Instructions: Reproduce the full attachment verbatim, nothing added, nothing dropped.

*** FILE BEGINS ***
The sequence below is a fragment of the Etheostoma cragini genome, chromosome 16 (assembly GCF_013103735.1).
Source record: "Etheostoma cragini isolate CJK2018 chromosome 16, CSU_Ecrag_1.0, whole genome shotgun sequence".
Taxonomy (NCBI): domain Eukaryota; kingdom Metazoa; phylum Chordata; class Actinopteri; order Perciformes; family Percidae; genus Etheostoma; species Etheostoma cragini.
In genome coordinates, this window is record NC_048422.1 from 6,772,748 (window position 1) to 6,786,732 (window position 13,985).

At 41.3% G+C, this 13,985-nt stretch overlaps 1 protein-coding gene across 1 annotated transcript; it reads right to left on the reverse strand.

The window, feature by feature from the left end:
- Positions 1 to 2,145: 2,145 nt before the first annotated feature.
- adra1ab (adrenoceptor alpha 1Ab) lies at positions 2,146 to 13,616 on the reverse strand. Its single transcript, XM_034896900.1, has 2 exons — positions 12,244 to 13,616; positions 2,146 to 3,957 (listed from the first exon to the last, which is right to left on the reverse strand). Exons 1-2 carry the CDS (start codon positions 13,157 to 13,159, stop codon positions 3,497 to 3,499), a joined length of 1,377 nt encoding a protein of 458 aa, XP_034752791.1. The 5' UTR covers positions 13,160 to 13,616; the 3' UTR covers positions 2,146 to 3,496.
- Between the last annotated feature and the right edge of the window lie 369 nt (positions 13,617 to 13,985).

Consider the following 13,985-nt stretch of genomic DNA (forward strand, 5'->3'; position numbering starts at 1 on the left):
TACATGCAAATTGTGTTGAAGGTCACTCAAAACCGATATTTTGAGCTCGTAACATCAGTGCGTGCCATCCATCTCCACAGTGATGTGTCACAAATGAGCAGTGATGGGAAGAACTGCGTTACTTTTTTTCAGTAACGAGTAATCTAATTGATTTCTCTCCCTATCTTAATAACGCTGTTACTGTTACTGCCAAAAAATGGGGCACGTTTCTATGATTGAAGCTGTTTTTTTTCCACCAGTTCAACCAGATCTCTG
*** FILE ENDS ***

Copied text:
The sequence below is a fragment of the Etheostoma cragini genome, chromosome 16 (assembly GCF_013103735.1).
Source record: "Etheostoma cragini isolate CJK2018 chromosome 16, CSU_Ecrag_1.0, whole genome shotgun sequence".
Taxonomy (NCBI): domain Eukaryota; kingdom Metazoa; phylum Chordata; class Actinopteri; order Perciformes; family Percidae; genus Etheostoma; species Etheostoma cragini.
In genome coordinates, this window is record NC_048422.1 from 6,772,748 (window position 1) to 6,786,732 (window position 13,985).

At 41.3% G+C, this 13,985-nt stretch overlaps 1 protein-coding gene across 1 annotated transcript; it reads right to left on the reverse strand.

The window, feature by feature from the left end:
- Positions 1 to 2,145: 2,145 nt before the first annotated feature.
- adra1ab (adrenoceptor alpha 1Ab) lies at positions 2,146 to 13,616 on the reverse strand. Its single transcript, XM_034896900.1, has 2 exons — positions 12,244 to 13,616; positions 2,146 to 3,957 (listed from the first exon to the last, which is right to left on the reverse strand). Exons 1-2 carry the CDS (start codon positions 13,157 to 13,159, stop codon positions 3,497 to 3,499), a joined length of 1,377 nt encoding a protein of 458 aa, XP_034752791.1. The 5' UTR covers positions 13,160 to 13,616; the 3' UTR covers positions 2,146 to 3,496.
- Between the last annotated feature and the right edge of the window lie 369 nt (positions 13,617 to 13,985).

Consider the following 13,985-nt stretch of genomic DNA (forward strand, 5'->3'; position numbering starts at 1 on the left):
TACATGCAAATTGTGTTGAAGGTCACTCAAAACCGATATTTTGAGCTCGTAACATCAGTGCGTGCCATCCATCTCCACAGTGATGTGTCACAAATGAGCAGTGATGGGAAGAACTGCGTTACTTTTTTTCAGTAACGAGTAATCTAATTGATTTCTCTCCCTATCTTAATAACGCTGTTACTGTTACTGCCAAAAAATGGGGCACGTTTCTATGATTGAAGCTGTTTTTTTTCCACCAGTTCAACCAGATCTCTG